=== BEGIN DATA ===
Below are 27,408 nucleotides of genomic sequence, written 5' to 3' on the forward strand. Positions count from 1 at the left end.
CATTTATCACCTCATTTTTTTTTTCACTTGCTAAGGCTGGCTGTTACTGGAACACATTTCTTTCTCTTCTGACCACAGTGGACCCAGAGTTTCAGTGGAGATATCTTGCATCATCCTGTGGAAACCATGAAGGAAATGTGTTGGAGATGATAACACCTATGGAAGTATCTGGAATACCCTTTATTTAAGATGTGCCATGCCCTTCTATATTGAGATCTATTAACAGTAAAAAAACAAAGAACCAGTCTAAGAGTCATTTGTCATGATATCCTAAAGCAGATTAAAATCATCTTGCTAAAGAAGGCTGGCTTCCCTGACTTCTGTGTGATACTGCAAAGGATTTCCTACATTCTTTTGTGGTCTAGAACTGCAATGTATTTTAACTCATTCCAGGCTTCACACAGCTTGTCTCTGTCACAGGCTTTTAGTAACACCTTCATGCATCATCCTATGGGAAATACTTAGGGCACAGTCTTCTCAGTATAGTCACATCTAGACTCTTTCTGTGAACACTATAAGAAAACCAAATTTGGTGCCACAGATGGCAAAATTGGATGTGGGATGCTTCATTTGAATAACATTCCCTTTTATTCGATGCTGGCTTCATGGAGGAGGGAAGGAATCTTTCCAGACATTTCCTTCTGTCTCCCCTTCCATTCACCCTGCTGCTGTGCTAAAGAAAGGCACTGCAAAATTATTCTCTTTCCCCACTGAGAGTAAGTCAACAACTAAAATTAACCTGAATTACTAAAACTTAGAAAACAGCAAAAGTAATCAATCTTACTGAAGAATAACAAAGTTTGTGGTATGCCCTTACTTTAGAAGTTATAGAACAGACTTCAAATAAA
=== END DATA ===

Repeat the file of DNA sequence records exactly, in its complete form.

Below are 27,408 nucleotides of genomic sequence, written 5' to 3' on the forward strand. Positions count from 1 at the left end.
CATTTATCACCTCATTTTTTTTTTCACTTGCTAAGGCTGGCTGTTACTGGAACACATTTCTTTCTCTTCTGACCACAGTGGACCCAGAGTTTCAGTGGAGATATCTTGCATCATCCTGTGGAAACCATGAAGGAAATGTGTTGGAGATGATAACACCTATGGAAGTATCTGGAATACCCTTTATTTAAGATGTGCCATGCCCTTCTATATTGAGATCTATTAACAGTAAAAAAACAAAGAACCAGTCTAAGAGTCATTTGTCATGATATCCTAAAGCAGATTAAAATCATCTTGCTAAAGAAGGCTGGCTTCCCTGACTTCTGTGTGATACTGCAAAGGATTTCCTACATTCTTTTGTGGTCTAGAACTGCAATGTATTTTAACTCATTCCAGGCTTCACACAGCTTGTCTCTGTCACAGGCTTTTAGTAACACCTTCATGCATCATCCTATGGGAAATACTTAGGGCACAGTCTTCTCAGTATAGTCACATCTAGACTCTTTCTGTGAACACTATAAGAAAACCAAATTTGGTGCCACAGATGGCAAAATTGGATGTGGGATGCTTCATTTGAATAACATTCCCTTTTATTCGATGCTGGCTTCATGGAGGAGGGAAGGAATCTTTCCAGACATTTCCTTCTGTCTCCCCTTCCATTCACCCTGCTGCTGTGCTAAAGAAAGGCACTGCAAAATTATTCTCTTTCCCCACTGAGAGTAAGTCAACAACTAAAATTAACCTGAATTACTAAAACTTAGAAAACAGCAAAAGTAATCAATCTTACTGAAGAATAACAAAGTTTGTGGTATGCCCTTACTTTAGAAGTTATAGAACAGACTTCAAATAAA